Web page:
Princeton University Band

Formed in 1919, the "Tiger Band," as it is better known, is one of the nation's oldest collegiate marching bands. The band was reorganized in 1938 by the Friends of the Princeton Band society, which continues to provide financial support.

Courtesy of the Office of Alumni Affairs
Courtesy of the Office of Alumni Affairs  

Since its inception, the band has performed at football games and entertained at alumni pre-game gatherings — its parade down Ivy Lane is the traditional signal for the crowd to start migrating toward the stadium. Over time, the band began performing at basketball, hockey, lacrosse and other sporting events, as well as at Reunions (since 1936), the Pre-Rade, the Commencement Procession, Deans Date, the Freddy Fox '39 Concert and other campus events. The band uniform evolved from black sweaters with white pants and bowties to black blazers with orange collars, and, in 1952, to its distinctive orange-and-black plaid jacket, black trousers, white shirt, black tie and a straw Italian "boater" hat. For hockey and basketball games, the band sports orange-and-black rugby shirts. In 1955 the band graced the cover of Sports Illustrated, and has been featured in numerous subsequent issues.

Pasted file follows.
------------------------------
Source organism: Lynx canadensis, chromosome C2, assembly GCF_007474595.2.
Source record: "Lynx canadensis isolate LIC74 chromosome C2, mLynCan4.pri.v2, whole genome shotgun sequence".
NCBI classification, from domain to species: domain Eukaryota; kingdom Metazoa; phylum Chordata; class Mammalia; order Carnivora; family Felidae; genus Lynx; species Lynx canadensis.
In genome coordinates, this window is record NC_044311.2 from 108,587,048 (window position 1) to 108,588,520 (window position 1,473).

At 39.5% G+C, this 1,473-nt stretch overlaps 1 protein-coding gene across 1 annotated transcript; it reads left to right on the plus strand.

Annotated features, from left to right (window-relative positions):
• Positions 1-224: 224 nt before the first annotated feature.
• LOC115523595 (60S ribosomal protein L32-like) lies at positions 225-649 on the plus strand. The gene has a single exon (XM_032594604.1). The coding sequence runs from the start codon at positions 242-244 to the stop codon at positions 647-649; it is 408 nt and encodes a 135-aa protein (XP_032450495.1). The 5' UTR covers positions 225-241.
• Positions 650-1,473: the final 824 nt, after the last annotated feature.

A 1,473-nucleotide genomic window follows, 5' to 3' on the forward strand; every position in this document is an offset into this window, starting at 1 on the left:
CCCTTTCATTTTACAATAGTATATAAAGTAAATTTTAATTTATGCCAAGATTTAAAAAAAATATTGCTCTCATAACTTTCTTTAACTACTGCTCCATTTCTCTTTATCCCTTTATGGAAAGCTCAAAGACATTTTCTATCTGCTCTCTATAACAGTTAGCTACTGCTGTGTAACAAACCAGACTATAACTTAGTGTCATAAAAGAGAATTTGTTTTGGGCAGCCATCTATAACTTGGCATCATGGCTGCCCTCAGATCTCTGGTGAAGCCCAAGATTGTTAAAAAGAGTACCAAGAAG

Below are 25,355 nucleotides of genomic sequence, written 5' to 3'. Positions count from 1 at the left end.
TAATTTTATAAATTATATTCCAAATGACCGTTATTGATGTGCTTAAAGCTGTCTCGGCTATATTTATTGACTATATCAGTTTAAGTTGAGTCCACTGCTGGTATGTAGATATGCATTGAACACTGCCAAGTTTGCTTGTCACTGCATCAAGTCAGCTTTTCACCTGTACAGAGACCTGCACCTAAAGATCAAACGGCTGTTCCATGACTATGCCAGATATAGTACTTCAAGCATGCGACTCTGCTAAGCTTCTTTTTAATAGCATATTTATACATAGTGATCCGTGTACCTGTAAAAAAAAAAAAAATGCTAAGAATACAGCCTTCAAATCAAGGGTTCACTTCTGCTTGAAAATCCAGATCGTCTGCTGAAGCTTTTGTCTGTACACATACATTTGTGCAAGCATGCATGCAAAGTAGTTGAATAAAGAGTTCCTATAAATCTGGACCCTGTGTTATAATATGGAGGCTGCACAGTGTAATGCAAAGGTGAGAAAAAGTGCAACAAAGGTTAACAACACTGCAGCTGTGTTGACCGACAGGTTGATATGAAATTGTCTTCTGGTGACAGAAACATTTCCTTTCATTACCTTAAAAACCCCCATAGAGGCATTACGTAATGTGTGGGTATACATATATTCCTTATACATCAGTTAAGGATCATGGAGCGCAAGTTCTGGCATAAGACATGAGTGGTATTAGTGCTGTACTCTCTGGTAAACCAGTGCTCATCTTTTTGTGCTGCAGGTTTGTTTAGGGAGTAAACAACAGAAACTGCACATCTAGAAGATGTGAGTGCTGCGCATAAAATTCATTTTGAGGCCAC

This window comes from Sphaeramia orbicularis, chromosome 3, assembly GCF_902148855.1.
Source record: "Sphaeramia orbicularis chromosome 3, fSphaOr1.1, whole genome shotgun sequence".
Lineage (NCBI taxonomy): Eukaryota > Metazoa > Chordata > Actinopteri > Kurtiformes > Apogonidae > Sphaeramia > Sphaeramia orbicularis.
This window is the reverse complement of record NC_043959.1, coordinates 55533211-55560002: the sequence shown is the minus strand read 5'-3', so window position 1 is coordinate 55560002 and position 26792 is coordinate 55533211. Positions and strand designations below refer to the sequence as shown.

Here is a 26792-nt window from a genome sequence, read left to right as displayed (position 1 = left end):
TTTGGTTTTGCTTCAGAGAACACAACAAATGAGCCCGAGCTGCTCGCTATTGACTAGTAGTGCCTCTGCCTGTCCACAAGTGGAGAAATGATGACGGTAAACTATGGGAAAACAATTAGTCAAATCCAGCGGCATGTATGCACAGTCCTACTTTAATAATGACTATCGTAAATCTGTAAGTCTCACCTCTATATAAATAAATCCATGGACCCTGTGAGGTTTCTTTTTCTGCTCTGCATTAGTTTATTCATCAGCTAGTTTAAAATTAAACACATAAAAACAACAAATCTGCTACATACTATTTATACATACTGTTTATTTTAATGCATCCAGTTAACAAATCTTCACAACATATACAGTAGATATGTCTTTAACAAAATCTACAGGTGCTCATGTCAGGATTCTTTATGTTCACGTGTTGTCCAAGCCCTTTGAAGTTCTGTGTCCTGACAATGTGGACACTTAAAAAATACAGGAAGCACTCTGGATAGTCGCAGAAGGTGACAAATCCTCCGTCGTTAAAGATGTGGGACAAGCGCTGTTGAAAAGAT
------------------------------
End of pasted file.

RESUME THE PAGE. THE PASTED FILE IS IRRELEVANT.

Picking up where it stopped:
In the 1940s, the band's format gradually transformed from formal marching band formations to a comedic scramble format. Its humorous halftime shows have occasionally provoked the University administration as well as alumni and opposing schools, and the band's irreverence has led to it being disinvited from several colleges. A notable prank occurred in 1967, when ABC televised a Princeton-Harvard game and the band formed an "ABC" but then scrambled the "A" to re-form "NBC." This incident led to a long-term absence from television.

The band's 53-second version of the "Star Spangled Banner" is deemed the fastest regular rendition of the national anthem. Its repertoire features "Old Nassau," the "Princeton Cannon Song," "Going Back to Nassau Hall," the "Tiger Rag," the "Princeton Forward March," "The Tigers," "Here Comes that Tiger," "Princeton's Sons," "The Orange and the Black," as well as pop and rock tunes.

And there is its very own "Princeton University Band March":

Oh here we are,
The Princeton Band,
Playing songs of Old Nassau.
That old refrain will sound again,
And you will hear the tiger roar!
The slide trombone,
The saxophone,
And the bass drum sounding grand!
With a boom, boom, boom!
And a zoom, zoom, zoom!
Oh, when you hear the Princeton Band!